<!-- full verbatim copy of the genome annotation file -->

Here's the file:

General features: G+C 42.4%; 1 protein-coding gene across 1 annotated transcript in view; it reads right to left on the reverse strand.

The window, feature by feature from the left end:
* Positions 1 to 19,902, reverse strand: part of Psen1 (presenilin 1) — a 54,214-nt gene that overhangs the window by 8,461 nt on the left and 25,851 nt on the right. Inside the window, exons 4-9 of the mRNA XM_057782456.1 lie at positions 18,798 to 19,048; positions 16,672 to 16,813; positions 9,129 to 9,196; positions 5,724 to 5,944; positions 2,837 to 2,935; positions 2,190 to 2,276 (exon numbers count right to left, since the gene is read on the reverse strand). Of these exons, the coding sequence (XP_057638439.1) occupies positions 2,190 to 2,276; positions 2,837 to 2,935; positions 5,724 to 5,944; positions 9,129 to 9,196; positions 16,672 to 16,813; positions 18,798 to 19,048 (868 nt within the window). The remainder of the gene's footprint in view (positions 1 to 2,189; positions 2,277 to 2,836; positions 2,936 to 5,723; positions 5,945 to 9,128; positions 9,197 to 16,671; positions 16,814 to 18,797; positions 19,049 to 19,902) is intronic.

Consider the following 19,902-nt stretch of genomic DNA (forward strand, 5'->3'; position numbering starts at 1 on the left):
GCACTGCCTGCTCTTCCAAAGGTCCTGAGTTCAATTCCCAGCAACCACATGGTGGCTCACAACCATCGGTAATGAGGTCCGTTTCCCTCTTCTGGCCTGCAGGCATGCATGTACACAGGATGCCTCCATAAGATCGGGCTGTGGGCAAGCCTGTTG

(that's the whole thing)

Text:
General features: G+C 42.4%; 1 protein-coding gene across 1 annotated transcript in view; it reads right to left on the reverse strand.

The window, feature by feature from the left end:
* Positions 1 to 19,902, reverse strand: part of Psen1 (presenilin 1) — a 54,214-nt gene that overhangs the window by 8,461 nt on the left and 25,851 nt on the right. Inside the window, exons 4-9 of the mRNA XM_057782456.1 lie at positions 18,798 to 19,048; positions 16,672 to 16,813; positions 9,129 to 9,196; positions 5,724 to 5,944; positions 2,837 to 2,935; positions 2,190 to 2,276 (exon numbers count right to left, since the gene is read on the reverse strand). Of these exons, the coding sequence (XP_057638439.1) occupies positions 2,190 to 2,276; positions 2,837 to 2,935; positions 5,724 to 5,944; positions 9,129 to 9,196; positions 16,672 to 16,813; positions 18,798 to 19,048 (868 nt within the window). The remainder of the gene's footprint in view (positions 1 to 2,189; positions 2,277 to 2,836; positions 2,936 to 5,723; positions 5,945 to 9,128; positions 9,197 to 16,671; positions 16,814 to 18,797; positions 19,049 to 19,902) is intronic.

Consider the following 19,902-nt stretch of genomic DNA (forward strand, 5'->3'; position numbering starts at 1 on the left):
GCACTGCCTGCTCTTCCAAAGGTCCTGAGTTCAATTCCCAGCAACCACATGGTGGCTCACAACCATCGGTAATGAGGTCCGTTTCCCTCTTCTGGCCTGCAGGCATGCATGTACACAGGATGCCTCCATAAGATCGGGCTGTGGGCAAGCCTGTTG